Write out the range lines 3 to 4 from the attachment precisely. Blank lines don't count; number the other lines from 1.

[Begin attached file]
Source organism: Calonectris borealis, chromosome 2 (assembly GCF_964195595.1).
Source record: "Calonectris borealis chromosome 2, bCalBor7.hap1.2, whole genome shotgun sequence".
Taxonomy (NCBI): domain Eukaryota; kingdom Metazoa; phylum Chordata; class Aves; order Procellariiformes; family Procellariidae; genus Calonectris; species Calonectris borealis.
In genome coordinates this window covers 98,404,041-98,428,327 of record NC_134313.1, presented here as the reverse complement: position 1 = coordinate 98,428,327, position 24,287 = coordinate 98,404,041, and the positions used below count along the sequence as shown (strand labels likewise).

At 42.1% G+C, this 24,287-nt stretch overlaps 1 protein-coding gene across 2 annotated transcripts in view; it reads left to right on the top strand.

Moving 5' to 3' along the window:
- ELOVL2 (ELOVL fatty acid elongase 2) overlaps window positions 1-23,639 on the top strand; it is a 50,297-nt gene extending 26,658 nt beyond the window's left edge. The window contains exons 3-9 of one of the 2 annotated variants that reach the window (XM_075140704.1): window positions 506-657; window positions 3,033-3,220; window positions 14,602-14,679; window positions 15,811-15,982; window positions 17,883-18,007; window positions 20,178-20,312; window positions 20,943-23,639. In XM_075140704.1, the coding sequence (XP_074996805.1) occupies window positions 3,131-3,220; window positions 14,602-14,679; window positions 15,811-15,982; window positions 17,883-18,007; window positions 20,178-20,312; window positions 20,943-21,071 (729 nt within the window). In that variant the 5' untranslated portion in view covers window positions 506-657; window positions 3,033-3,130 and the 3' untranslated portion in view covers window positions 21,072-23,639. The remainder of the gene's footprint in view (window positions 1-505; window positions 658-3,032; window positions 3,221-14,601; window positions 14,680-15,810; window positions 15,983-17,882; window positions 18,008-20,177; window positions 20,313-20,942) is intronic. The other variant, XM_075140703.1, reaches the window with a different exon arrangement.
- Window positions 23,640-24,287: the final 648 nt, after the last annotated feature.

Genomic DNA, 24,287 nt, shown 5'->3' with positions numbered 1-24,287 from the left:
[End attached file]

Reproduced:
Taxonomy (NCBI): domain Eukaryota; kingdom Metazoa; phylum Chordata; class Aves; order Procellariiformes; family Procellariidae; genus Calonectris; species Calonectris borealis.
In genome coordinates this window covers 98,404,041-98,428,327 of record NC_134313.1, presented here as the reverse complement: position 1 = coordinate 98,428,327, position 24,287 = coordinate 98,404,041, and the positions used below count along the sequence as shown (strand labels likewise).